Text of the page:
A large proportion of the population thinks that capital punishment is a reasonable method to reduce crime and punish those who have been convicted of a capital crime. I discuss aspects to the philosophy of capital punishment, and analyze factual elements of murder conviction processes, to significantly cast doubt on the pro-capital punishment argument. In order to measure the true value and need for capital punishment, one must analyze pro capital punishment arguments in light of the alternatives. While theories of deterrence, incapacitation and retribution will be reviewed, theories of rehabilitation and restoration will not since they are not applicable to the capital punishment discussion. With increased legal protections, which are a good thing, and rising costs of incarceration, capital punishment is not the greatest good punishment option for capital crime. The remaining options are revising the capital punishment system, an enormous challenge, or suspending it indefinitely.
Towards an Understanding of Moral Underpinnings
By Victor H. Knight III
Much of today’s public and private discourse surrounding social norms, morals, and values is non-productive, if not counter-productive. It is rare that any kind of consensus is reached when such discrepancies surface. Some of this is due to honest disagreement among genuinely reflective and openminded individuals, but it is becoming more obvious that a large and perhaps growing portion of this problem stems from misunderstandings about the nature of these concepts themselves. Sadly, these misunderstandings do not seem to be diminishing. This essay is an attempt to further the clarification of these ideas from the perspective of a concerned citizen.
Moral Choices in a Random Universe
By Paul Kurtz
This essay is excerpted by Nathan Bupp from Paul Kurtz, The Turbulent Universe (Amherst, N.Y.: Prometheus Books, 2013). Copyright ©2013 by the Estate of Paul Kurtz. All rights reserved. Used by permission of the Estate and the publisher, www.prometheusbooks.com.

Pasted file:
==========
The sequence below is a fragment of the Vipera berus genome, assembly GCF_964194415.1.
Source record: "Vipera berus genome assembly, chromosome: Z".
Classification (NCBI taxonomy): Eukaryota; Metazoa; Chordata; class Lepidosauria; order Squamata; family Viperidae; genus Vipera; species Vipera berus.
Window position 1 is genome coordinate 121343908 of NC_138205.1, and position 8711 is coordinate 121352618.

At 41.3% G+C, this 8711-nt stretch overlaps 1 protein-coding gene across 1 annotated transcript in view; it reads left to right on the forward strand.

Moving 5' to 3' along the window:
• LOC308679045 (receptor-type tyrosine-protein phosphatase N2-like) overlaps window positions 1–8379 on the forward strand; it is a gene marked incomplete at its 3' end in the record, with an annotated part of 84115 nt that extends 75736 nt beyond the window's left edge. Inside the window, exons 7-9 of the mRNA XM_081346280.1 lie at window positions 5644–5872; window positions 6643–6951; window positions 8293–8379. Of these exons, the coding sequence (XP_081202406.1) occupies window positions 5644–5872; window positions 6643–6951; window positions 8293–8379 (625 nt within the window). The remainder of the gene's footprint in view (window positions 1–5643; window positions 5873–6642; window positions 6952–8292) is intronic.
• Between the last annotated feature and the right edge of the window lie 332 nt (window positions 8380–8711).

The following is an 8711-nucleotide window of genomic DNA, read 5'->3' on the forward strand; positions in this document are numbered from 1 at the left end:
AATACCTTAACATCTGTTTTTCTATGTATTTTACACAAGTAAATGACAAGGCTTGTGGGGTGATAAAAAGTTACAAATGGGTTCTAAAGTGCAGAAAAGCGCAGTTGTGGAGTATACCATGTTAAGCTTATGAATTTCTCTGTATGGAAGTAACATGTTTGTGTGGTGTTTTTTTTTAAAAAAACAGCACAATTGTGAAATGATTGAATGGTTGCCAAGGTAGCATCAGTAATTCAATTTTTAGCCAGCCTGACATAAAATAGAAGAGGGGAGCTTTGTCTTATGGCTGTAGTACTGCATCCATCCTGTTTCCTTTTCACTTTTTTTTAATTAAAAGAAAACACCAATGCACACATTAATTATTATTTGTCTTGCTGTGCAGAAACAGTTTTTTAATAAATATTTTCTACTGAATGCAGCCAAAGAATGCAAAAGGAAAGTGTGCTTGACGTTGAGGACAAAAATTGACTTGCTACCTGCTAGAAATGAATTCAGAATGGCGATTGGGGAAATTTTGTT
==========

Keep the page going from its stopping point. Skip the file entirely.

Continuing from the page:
Paul Kurtz, Atheology, and Secular Humanism
By John R. Shook
Paul Kurtz will be long remembered as the late twentieth century’s preeminent philosophical defender of freethinking rationalism and skepticism, the scientific worldview to replace superstition and religion, the healthy ethics of humanism, and democracy’s foundation in secularism. Reason, science, ethics, and civics – Kurtz repeatedly cycled through these affirmative agendas, not only to relegate religion to humanity’s ignorant past, but mainly to indicate the direction of humanity’s better future.
Emotions and Rationality as a Basis for Humanism: Can Humanism Encompass Both Intellect and Spirit?
By Frank Friedlander
Two primary philosophical underpinnings of humanism are rationality and emotionality. Rationality along with a focus on reason, logic, and an empirical brand of science fortifies our skepticism toward belief in God, and promotes our theories of evolution. Emotionality provides the deeper feelings and compassion we have for one another. These two, rationality and emotionality, are symbolized by the head and heart of ourselves as individuals. They also, to varying degrees, underlay the religions and institutions of which we are a part.
A Commentary on Ronald Dworkin’s Religion Without God
By David Sprintzen
Ronald Dworkin’s posthumous book Religion Without God searches for the possibility of atheistic religiosity. Rather than clarifying the situation, this book does more to confuse it, and succeeds in undermining his expressed humanitarian goals.